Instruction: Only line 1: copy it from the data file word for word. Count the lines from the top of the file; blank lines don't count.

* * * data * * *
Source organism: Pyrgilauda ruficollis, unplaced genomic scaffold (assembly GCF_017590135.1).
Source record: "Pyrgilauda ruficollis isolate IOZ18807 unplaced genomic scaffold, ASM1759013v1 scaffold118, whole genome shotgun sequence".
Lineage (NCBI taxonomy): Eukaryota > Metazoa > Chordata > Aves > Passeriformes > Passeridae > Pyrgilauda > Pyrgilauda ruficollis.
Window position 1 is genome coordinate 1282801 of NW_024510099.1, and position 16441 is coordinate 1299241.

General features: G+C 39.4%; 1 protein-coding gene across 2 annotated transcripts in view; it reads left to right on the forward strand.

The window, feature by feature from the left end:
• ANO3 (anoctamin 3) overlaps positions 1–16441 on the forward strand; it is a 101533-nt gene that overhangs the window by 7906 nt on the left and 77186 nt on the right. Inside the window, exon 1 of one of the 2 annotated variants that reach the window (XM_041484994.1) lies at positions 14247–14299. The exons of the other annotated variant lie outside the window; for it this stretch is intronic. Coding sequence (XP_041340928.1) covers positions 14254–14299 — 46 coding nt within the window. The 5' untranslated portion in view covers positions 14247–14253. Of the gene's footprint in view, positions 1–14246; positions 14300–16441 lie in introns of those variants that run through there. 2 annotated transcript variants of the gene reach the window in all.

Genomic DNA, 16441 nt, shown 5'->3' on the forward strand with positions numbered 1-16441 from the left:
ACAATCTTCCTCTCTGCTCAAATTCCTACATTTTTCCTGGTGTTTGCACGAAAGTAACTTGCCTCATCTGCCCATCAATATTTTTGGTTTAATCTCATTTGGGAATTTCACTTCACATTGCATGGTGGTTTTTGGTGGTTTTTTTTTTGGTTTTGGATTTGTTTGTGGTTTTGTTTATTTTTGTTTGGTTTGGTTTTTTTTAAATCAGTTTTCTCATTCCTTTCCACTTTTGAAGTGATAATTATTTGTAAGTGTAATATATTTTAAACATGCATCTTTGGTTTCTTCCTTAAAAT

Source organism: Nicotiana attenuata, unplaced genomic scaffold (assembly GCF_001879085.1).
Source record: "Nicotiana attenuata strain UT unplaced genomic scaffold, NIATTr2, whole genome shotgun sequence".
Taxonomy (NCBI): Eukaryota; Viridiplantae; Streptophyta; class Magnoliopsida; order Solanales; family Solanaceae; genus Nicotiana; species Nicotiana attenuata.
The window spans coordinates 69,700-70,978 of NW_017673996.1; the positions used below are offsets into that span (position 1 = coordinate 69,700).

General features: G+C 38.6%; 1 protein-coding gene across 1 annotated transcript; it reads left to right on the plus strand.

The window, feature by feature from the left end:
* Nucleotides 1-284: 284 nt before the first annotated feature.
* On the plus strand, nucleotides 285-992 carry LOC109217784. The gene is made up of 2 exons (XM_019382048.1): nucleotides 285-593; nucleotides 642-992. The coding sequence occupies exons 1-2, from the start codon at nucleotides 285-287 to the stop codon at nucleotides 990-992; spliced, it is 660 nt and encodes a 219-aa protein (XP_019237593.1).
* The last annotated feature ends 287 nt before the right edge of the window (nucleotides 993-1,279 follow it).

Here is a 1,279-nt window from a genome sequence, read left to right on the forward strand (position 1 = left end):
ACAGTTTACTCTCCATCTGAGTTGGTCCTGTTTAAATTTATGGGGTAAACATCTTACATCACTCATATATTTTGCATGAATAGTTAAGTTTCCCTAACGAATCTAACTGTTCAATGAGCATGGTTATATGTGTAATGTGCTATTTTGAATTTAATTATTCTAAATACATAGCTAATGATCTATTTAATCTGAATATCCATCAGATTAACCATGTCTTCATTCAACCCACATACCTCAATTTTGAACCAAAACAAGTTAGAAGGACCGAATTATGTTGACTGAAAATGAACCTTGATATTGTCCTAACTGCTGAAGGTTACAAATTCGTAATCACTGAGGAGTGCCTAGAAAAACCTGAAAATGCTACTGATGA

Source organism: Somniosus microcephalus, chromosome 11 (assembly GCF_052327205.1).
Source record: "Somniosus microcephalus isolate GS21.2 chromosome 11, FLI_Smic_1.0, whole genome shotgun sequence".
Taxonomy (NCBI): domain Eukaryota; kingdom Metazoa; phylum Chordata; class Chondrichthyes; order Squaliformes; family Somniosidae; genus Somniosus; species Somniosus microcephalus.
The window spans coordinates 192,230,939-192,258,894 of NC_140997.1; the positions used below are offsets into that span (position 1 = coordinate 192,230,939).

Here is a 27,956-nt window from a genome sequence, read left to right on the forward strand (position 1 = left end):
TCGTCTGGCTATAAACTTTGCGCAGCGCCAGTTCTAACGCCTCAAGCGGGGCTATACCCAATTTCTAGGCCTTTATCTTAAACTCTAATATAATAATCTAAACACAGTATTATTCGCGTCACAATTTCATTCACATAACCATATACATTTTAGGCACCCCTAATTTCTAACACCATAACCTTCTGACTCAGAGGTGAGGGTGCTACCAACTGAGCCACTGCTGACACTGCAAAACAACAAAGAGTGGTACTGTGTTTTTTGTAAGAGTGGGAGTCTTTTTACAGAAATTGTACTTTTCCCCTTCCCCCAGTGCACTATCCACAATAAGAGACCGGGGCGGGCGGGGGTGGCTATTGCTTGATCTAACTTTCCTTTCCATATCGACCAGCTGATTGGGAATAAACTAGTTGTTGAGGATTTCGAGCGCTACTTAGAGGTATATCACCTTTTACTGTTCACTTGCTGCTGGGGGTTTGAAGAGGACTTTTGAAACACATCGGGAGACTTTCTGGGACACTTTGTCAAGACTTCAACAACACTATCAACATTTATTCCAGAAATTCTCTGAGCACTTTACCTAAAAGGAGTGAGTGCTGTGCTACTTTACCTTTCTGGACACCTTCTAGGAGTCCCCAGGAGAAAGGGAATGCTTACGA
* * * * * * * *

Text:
Source organism: Pyrgilauda ruficollis, unplaced genomic scaffold (assembly GCF_017590135.1).